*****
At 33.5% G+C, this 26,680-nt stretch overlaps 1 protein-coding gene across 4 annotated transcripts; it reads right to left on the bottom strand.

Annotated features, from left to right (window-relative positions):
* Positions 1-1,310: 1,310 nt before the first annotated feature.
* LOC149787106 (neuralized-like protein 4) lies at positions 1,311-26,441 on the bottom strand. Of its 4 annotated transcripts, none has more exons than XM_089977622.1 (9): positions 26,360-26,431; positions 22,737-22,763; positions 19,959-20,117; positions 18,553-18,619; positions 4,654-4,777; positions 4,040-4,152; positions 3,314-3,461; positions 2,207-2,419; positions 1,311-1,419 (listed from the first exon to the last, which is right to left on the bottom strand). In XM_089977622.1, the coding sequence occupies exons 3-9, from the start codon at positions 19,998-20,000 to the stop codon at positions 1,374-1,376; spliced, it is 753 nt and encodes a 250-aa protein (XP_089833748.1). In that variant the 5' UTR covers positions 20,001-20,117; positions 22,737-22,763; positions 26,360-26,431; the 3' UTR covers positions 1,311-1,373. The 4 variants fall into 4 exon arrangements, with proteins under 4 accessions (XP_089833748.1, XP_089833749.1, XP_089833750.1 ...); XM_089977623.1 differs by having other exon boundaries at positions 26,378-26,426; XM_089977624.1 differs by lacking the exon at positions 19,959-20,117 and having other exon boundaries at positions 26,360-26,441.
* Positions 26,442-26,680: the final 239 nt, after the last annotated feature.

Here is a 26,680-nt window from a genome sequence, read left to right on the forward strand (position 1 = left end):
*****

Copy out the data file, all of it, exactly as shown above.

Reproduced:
At 33.5% G+C, this 26,680-nt stretch overlaps 1 protein-coding gene across 4 annotated transcripts; it reads right to left on the bottom strand.

Annotated features, from left to right (window-relative positions):
* Positions 1-1,310: 1,310 nt before the first annotated feature.
* LOC149787106 (neuralized-like protein 4) lies at positions 1,311-26,441 on the bottom strand. Of its 4 annotated transcripts, none has more exons than XM_089977622.1 (9): positions 26,360-26,431; positions 22,737-22,763; positions 19,959-20,117; positions 18,553-18,619; positions 4,654-4,777; positions 4,040-4,152; positions 3,314-3,461; positions 2,207-2,419; positions 1,311-1,419 (listed from the first exon to the last, which is right to left on the bottom strand). In XM_089977622.1, the coding sequence occupies exons 3-9, from the start codon at positions 19,998-20,000 to the stop codon at positions 1,374-1,376; spliced, it is 753 nt and encodes a 250-aa protein (XP_089833748.1). In that variant the 5' UTR covers positions 20,001-20,117; positions 22,737-22,763; positions 26,360-26,431; the 3' UTR covers positions 1,311-1,373. The 4 variants fall into 4 exon arrangements, with proteins under 4 accessions (XP_089833748.1, XP_089833749.1, XP_089833750.1 ...); XM_089977623.1 differs by having other exon boundaries at positions 26,378-26,426; XM_089977624.1 differs by lacking the exon at positions 19,959-20,117 and having other exon boundaries at positions 26,360-26,441.
* Positions 26,442-26,680: the final 239 nt, after the last annotated feature.

Here is a 26,680-nt window from a genome sequence, read left to right on the forward strand (position 1 = left end):